My Book Expo hangover has lasted longer than usual this year, maybe because I crammed four days of meetings into two and, after 10 years of faithful attendance, took Saturday and Sunday off to go to my 20th college reunion. The two events have pushed me to reflect on the past, present and future more intensely than usual, and it’s taken a little while to get my feet back on the ground.
For me, BEA’s bookends were Mike Shatzkin’s talk, Stay Ahead of the Shift: What Product-Centric Publishers Can Do to Flourish in a Community-Centric World, and the CEO Roundtable led by Tina Brown and Harry Evans. While Shatzkin reviewed the considerable changes of the last twenty years and daringly forecasted those of the next twenty, the CEO panel was unhappily mired in the present. Shatzkin fluently played the role of a visionary with Einstein-like hair, pointing out challenges and opportunities with equal verve, but the CEOs were more like grim container ship captains in choppy seas, fastening their attention on e-book pricing, book promotion on You Tube and other threatening icebergs, with all hatches battened.
Shatzkin’s big takeaway was that we are in the twilight of “the good old days,” and entering transitional decades when costs will rise and revenues decline as publishers support inefficient old models and experiment with digital ones that will require many iterations and years to mature. The big takeaway from the CEOs was that it’s just about all they can do to flog the old model: “The Today Show is not as effective as it used to be—and the Internet has not replaced it,” said Simon & Schuster CEO Carolyn Reidy, who is looking to front-of-bookstore displays to jumpstart sales, even though the recession has markedly reduced store traffic and most browsers start their book searches on the Internet.
Now, to be fair, everyone made generalizations with enough hot air in them to steam up our proverbial glasses. Shatzkin is also an independent consultant who doesn’t have nearly as much at stake from day to day as these venerable publishers. And although both sessions took place (at different times) in the same large conference room at Javits Center, Shatzkin’s talk drew about a third of the audience that the standing-room-only CEO panel did, with fewer recognizable faces in attendance.
I was left with a persistent sense of whiplash as I tried to integrate Shatzkin’s sensible talk about the importance of niche-focused “vertical integration” (e.g. not only creating and distributing content in all formats, but fostering dedicated online communities through content aggregation and curation) with the CEOs’ resolutely traditional view of their role in creating, manufacturing and distributing books in the physical world.
“How are we going to get from resentment about the unsustainable present to a more workable future?” I kept wondering while navigating the crowds between conference rooms. In every panel, everyone seemed on a different wavelength. Making sense of it all is clearly a big job for as many bright minds as the industry can muster.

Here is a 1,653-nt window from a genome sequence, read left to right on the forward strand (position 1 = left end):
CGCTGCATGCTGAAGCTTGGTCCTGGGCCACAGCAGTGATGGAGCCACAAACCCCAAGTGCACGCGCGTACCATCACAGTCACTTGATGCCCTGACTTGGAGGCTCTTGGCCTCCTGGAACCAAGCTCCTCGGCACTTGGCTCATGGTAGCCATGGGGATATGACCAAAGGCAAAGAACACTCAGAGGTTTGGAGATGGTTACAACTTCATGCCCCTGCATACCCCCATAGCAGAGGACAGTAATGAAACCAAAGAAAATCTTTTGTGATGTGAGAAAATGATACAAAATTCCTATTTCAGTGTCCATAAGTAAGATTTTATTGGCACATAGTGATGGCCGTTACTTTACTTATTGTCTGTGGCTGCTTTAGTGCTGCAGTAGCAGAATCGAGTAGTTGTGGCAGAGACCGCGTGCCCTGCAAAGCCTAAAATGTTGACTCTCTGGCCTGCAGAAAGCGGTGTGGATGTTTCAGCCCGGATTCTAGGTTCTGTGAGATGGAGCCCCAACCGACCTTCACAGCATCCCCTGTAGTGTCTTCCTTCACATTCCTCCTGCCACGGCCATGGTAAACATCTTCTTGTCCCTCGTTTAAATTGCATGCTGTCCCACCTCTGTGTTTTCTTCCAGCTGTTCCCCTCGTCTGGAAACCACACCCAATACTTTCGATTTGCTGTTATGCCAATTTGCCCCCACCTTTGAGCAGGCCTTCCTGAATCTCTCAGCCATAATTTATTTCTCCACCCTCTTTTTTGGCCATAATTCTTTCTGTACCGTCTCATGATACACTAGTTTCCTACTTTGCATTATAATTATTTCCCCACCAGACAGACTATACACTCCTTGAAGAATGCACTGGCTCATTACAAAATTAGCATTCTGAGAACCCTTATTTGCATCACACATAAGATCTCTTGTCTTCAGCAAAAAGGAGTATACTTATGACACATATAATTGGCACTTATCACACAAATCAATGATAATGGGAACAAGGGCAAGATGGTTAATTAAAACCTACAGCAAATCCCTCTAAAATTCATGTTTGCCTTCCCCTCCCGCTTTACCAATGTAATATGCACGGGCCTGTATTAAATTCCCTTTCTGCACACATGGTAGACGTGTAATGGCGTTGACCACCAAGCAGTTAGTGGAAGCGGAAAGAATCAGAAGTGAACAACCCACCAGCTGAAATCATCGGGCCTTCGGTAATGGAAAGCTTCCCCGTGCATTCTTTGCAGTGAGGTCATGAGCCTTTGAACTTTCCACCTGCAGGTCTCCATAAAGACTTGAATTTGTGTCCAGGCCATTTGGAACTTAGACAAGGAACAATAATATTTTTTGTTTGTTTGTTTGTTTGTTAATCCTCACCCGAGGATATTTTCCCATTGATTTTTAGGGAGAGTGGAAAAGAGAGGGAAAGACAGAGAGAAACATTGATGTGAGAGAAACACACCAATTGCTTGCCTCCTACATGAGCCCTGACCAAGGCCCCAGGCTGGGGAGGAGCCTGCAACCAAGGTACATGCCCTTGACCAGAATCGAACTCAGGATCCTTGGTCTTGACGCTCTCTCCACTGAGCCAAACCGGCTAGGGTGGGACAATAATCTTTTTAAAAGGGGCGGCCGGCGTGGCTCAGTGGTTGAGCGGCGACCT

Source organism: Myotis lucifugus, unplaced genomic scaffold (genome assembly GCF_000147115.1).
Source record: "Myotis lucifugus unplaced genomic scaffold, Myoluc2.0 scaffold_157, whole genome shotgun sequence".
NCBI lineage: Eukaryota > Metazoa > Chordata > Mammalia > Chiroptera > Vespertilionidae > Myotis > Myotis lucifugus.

Some people, particularly unemployed publishing veterans, are very motivated to start building bridges. But we will also need a whole lot more young, rank-and-file publishing people to attend these forward-looking programs. I’m talking about the 20- and 30-somethings in editorial, publicity, online marketing and sales, as well as in online and bricks-and-mortar bookselling. Though many are on the front lines of the publishing process, they can also be blinkered by their limited roles in the publishing assembly line, and too rarely encouraged by higher-ups to seek out the big picture. But we need their engagement, vision and energy more than ever to make the transition to the future.
(Yes, when I graduated from college 20 years ago, I was one of them – an often blinkered editorial assistant working my way up the ladder at HarperCollins, later moving to Avon Books as an editor, then Publishers Weekly as a writer and editor. But to me, today’s rank and file are luckier than we were, back in the industry’s more stable days, because they have a bigger opportunity now to put their stamp on it.)
If I have one fervent hope for BEA next year, it’s not so much that consumers will be invited to attend on the last day, as Richard Nash and Michael Cairns have suggested, but that every publishing person in their 20s and 30s has the chance to attend the educational programming and become part of the online and offline conversation about how to get from the present to the future we will create together. Here’s hoping that moving the conference to mid-week next will only make it more possible.
I’d love to hear your thoughts on this as mine continue to gel.